English Title: If...
Country of Origin: Britain
Director: Lindsay Anderson
Cinematographer: Miroslav Ondříček
Editor: David Gladwell
Runtime: 107 minutes
If… pulls back the curtain on the British public school in the late 1960s. Following the daily lives of the first-years right up to the school Whips, it picks apart the traditions, friendships, fights, punishments and rituals of this very British institution. Three rebellious boys, headed up by Mick Travis, drink, mock and push against the system that is trying to form them. But the school and the institution will not accept such insolence; there are clashes with the Whips and punishments to try to bring them back in line. Stumbling across a stash of guns and grenades, the boys take to the roof of the school to strike back.
An uprising is in full flow. A student stands astride a school rooftop, grasping a machine gun. This is a striking image – all the more so because it happened during France’s 1968 student riots which started two months before If… went into production. That a similar scene plays out underlines the deftness of Anderson’s success in capturing and pre-empting the unrest of the time. Very much a Clockwork Orange proto-Droog, Malcolm McDowell’s Travis’ ruthless retort to this crushing institution is perhaps nothing more than a surreal ‘if...', but it caught the rebellious mood of the late 1960s. Its counter-cultural message captured young people's mood for change as well as deepening criticisms of the class system, of British institutions, and of authority around the world.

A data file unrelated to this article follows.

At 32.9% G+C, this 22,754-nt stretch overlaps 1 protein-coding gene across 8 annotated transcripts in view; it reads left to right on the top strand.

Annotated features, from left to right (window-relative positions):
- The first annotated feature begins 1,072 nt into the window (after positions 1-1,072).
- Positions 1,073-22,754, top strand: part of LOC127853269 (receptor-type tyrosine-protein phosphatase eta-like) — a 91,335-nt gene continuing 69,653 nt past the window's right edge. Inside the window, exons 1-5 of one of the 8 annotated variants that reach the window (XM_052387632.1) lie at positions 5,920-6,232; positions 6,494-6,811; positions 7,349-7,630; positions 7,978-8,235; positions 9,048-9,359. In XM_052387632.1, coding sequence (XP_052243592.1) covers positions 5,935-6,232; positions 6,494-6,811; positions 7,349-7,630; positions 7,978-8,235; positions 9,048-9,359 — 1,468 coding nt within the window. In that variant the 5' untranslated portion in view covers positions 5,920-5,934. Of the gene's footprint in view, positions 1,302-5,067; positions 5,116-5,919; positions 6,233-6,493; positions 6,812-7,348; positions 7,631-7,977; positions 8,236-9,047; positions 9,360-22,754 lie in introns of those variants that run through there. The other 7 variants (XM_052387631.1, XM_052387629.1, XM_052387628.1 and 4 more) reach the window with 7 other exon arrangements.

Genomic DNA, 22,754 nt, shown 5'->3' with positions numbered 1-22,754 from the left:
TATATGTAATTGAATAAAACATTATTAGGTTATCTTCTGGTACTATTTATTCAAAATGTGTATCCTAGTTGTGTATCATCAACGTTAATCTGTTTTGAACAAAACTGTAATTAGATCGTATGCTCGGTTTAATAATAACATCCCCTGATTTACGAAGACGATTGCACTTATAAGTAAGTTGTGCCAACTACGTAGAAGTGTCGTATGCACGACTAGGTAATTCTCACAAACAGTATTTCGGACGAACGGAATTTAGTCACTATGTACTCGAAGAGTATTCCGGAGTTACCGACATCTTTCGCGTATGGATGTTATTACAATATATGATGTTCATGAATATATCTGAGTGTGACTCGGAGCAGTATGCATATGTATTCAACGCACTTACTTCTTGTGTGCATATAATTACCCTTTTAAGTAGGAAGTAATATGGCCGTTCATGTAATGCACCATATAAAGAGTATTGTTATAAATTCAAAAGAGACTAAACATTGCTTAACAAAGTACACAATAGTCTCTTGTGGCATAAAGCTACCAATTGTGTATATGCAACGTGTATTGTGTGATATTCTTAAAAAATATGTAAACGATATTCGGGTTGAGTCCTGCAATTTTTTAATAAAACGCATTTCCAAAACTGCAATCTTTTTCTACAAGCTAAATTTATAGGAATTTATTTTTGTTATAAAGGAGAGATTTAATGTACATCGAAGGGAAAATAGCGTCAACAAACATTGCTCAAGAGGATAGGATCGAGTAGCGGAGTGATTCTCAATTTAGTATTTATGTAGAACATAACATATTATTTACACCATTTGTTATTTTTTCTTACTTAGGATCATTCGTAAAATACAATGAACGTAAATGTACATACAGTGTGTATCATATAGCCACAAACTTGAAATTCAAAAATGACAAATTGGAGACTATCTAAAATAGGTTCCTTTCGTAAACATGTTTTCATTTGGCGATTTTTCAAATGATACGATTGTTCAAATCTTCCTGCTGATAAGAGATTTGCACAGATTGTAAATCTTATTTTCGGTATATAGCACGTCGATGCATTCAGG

Ostensibly charting the goings-on at a public school, the film unsettlingly shifts in tone and from colour to black and white to suggest some deeper change is emerging. Anderson admitted that budgetary restraints meant he had to shoot one scene in black and white, and he was so pleased with the result he decided to use it again. But, collectively, these shifts in colour heighten the film's increasingly surreal touches and its historical and cultural symbolism.
If... is an important film and something of a sacred cow, satirizing stuffy traditions and skewering the class system, all the while pushing the boundaries of what cinema can achieve. While its themes and messages remain relevant, the problems of class and the stifling nature of tradition now seem somewhat more oblique and diffuse, which makes it interesting as a snapshot of a cultural moment. Its depictions of daily school life remain contemporary; Anderson did not want to recreate the upper-class public schools of Tom Brown’s School Days; he wanted the film to have, in his words, ‘larger implications than the surface realities might suggest’. If… is a bold and striking attempt to mix social realism and rebellion against the conservatism of the day.
Author of this review: Adam Richmond
Peer reviewer: Adam Richmond